I think at the time I saw the dialect as Russian, not Chinese, but still, a lot of the people on the moon were Chinese... As you like language: I wonder if dropping the word "the" comes from pidgin Chinese? I read once that Koreans get very annoyed at how English speakers say "the sky is blue." What, is there more than one sky?
    I once used pidgin on the Chinese fellow seated next to me at my club: He showed pleased surprise and then told I had used Chinese (in English) What I said was, "Long time no see."

    More language: Some famous author (I forget who) has pointed out that Manuel, or manual, means arm, and just as he has an artificial arm so too is he the arm of Mike, meaning: The story is in fact Mike's story, beginning with Mike coming alive, and ending after Mike departs.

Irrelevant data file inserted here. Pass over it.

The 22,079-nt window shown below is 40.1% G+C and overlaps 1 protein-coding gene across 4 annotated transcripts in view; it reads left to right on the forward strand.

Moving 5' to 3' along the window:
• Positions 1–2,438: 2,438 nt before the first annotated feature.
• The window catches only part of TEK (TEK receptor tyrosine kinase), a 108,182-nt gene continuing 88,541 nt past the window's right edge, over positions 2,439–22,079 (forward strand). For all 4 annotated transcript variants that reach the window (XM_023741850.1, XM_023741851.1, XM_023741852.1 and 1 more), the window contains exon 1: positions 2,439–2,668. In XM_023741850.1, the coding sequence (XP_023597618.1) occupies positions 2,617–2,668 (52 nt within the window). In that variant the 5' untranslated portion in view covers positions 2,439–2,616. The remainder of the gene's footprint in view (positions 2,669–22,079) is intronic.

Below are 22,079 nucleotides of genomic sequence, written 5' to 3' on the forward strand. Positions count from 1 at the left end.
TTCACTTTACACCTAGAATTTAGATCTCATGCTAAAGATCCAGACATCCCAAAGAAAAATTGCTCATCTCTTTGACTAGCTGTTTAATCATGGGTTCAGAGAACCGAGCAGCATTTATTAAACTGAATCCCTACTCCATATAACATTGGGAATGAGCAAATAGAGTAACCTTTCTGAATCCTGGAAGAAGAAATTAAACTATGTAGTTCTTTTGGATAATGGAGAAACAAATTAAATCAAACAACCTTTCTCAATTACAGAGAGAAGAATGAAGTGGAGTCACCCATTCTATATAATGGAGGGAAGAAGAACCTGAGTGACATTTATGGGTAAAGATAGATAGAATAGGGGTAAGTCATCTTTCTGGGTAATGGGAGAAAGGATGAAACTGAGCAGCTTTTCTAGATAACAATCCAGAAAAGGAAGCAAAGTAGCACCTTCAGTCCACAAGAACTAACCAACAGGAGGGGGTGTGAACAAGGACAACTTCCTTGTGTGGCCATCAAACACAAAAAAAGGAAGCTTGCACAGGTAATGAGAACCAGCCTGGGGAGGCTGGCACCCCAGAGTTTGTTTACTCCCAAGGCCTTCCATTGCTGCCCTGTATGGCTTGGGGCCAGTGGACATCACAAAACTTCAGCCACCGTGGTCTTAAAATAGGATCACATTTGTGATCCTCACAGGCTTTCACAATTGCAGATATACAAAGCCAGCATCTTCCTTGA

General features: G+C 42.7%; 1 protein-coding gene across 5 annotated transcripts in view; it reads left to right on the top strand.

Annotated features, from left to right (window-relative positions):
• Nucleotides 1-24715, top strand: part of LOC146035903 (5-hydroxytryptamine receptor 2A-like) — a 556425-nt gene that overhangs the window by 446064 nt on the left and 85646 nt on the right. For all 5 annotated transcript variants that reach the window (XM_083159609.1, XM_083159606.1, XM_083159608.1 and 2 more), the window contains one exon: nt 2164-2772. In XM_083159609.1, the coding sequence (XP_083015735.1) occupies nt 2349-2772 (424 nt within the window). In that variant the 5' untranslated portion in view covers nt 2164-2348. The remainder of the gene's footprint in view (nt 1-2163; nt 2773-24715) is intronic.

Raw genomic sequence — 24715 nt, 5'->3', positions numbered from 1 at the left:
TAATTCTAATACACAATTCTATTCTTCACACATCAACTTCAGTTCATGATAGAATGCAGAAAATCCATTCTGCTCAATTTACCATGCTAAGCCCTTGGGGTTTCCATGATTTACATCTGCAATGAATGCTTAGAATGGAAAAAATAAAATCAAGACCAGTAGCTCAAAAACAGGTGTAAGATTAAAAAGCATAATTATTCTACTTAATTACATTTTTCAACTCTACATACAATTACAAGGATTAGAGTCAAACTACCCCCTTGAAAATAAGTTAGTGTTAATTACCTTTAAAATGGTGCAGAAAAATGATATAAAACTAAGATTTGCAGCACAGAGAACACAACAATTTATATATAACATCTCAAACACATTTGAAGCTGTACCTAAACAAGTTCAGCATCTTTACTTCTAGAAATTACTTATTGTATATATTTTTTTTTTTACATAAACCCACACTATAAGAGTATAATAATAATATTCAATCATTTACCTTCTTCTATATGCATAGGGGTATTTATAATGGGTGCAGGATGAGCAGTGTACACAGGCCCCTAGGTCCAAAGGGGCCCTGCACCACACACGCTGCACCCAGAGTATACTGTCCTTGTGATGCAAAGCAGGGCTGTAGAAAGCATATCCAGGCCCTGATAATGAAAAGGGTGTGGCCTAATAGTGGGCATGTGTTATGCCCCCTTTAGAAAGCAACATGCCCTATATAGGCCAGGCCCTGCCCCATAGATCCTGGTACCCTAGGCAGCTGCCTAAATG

As a boy I read the book with the same cover. On our farm we had some (boardwalks) duckboards like for crossing the mud in WWI and I recall trying to bounce down like a loony on a ramp. My sister cried at the fate of Mike.

    Someday I'll read it again.

  2. Heinlein's intended title was The Brass Cannon. It was the editor who gave the book such a long mouthful of a title, because he was afraid people wouldn't know it was sf.

    Heinlein's title implied that decisions between governments, such as giving a colony independence, are made not by educating a government to, for example, believe in allowing freedom, but by having an ability to use force. Not something naive Americans like to hear.

    I once wrote an essay called The Brass Cannon to explore the idea. Here's the link:

  3. Thanks for the comments! And you're right, context matters, like the similarity to westerns, which were a big deal at the time.

    Yes, the other colony/city was Chinese, I think. I don't recall picking up any Chinese influences in the way the loonies spoke, though?

    The Brass Cannon? I have to side eith the editor on that one :) And thanks for the link, I'll check it out!


Hello, stranger. What's on your mind?